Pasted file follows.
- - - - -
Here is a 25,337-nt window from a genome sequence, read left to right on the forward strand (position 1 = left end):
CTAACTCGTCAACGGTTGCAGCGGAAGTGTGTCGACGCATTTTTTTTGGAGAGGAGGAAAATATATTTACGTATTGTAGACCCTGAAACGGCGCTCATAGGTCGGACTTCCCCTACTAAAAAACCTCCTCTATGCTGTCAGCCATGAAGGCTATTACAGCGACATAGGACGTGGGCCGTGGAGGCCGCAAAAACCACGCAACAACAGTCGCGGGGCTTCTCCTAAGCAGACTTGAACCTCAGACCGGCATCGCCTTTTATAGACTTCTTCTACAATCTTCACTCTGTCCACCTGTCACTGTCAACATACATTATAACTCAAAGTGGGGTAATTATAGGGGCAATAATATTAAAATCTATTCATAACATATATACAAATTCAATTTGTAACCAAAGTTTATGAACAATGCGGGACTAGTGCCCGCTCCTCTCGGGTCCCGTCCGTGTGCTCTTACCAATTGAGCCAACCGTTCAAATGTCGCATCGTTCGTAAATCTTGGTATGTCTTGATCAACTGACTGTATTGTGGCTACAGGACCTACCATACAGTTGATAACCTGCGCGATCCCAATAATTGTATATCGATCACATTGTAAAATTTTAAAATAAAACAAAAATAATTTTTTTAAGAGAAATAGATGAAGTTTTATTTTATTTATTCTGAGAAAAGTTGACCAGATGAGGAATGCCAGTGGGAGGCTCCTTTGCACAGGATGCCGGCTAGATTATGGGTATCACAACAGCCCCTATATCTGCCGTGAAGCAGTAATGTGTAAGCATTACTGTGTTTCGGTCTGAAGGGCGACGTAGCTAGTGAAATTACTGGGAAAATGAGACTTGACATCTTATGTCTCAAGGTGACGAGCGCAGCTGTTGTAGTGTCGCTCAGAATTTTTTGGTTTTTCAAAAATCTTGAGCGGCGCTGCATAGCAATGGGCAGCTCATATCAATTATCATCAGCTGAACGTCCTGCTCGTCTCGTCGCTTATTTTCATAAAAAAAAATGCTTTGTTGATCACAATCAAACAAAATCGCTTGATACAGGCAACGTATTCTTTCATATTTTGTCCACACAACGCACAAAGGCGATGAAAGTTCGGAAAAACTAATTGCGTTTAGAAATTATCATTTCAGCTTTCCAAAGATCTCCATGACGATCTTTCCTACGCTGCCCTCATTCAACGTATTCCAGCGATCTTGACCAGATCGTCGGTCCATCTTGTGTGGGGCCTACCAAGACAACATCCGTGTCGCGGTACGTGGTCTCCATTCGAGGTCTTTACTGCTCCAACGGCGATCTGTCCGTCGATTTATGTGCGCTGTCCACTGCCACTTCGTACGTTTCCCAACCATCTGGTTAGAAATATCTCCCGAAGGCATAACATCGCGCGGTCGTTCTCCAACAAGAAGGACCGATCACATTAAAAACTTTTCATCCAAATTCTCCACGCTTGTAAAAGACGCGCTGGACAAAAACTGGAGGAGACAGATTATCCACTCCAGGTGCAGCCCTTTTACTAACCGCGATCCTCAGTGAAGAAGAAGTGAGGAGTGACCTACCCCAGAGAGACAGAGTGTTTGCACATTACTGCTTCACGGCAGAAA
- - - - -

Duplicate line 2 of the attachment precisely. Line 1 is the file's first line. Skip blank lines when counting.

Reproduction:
CTAACTCGTCAACGGTTGCAGCGGAAGTGTGTCGACGCATTTTTTTTGGAGAGGAGGAAAATATATTTACGTATTGTAGACCCTGAAACGGCGCTCATAGGTCGGACTTCCCCTACTAAAAAACCTCCTCTATGCTGTCAGCCATGAAGGCTATTACAGCGACATAGGACGTGGGCCGTGGAGGCCGCAAAAACCACGCAACAACAGTCGCGGGGCTTCTCCTAAGCAGACTTGAACCTCAGACCGGCATCGCCTTTTATAGACTTCTTCTACAATCTTCACTCTGTCCACCTGTCACTGTCAACATACATTATAACTCAAAGTGGGGTAATTATAGGGGCAATAATATTAAAATCTATTCATAACATATATACAAATTCAATTTGTAACCAAAGTTTATGAACAATGCGGGACTAGTGCCCGCTCCTCTCGGGTCCCGTCCGTGTGCTCTTACCAATTGAGCCAACCGTTCAAATGTCGCATCGTTCGTAAATCTTGGTATGTCTTGATCAACTGACTGTATTGTGGCTACAGGACCTACCATACAGTTGATAACCTGCGCGATCCCAATAATTGTATATCGATCACATTGTAAAATTTTAAAATAAAACAAAAATAATTTTTTTAAGAGAAATAGATGAAGTTTTATTTTATTTATTCTGAGAAAAGTTGACCAGATGAGGAATGCCAGTGGGAGGCTCCTTTGCACAGGATGCCGGCTAGATTATGGGTATCACAACAGCCCCTATATCTGCCGTGAAGCAGTAATGTGTAAGCATTACTGTGTTTCGGTCTGAAGGGCGACGTAGCTAGTGAAATTACTGGGAAAATGAGACTTGACATCTTATGTCTCAAGGTGACGAGCGCAGCTGTTGTAGTGTCGCTCAGAATTTTTTGGTTTTTCAAAAATCTTGAGCGGCGCTGCATAGCAATGGGCAGCTCATATCAATTATCATCAGCTGAACGTCCTGCTCGTCTCGTCGCTTATTTTCATAAAAAAAAATGCTTTGTTGATCACAATCAAACAAAATCGCTTGATACAGGCAACGTATTCTTTCATATTTTGTCCACACAACGCACAAAGGCGATGAAAGTTCGGAAAAACTAATTGCGTTTAGAAATTATCATTTCAGCTTTCCAAAGATCTCCATGACGATCTTTCCTACGCTGCCCTCATTCAACGTATTCCAGCGATCTTGACCAGATCGTCGGTCCATCTTGTGTGGGGCCTACCAAGACAACATCCGTGTCGCGGTACGTGGTCTCCATTCGAGGTCTTTACTGCTCCAACGGCGATCTGTCCGTCGATTTATGTGCGCTGTCCACTGCCACTTCGTACGTTTCCCAACCATCTGGTTAGAAATATCTCCCGAAGGCATAACATCGCGCGGTCGTTCTCCAACAAGAAGGACCGATCACATTAAAAACTTTTCATCCAAATTCTCCACGCTTGTAAAAGACGCGCTGGACAAAAACTGGAGGAGACAGATTATCCACTCCAGGTGCAGCCCTTTTACTAACCGCGATCCTCAGTGAAGAAGAAGTGAGGAGTGACCTACCCCAGAGAGACAGAGTGTTTGCACATTACTGCTTCACGGCAGAAA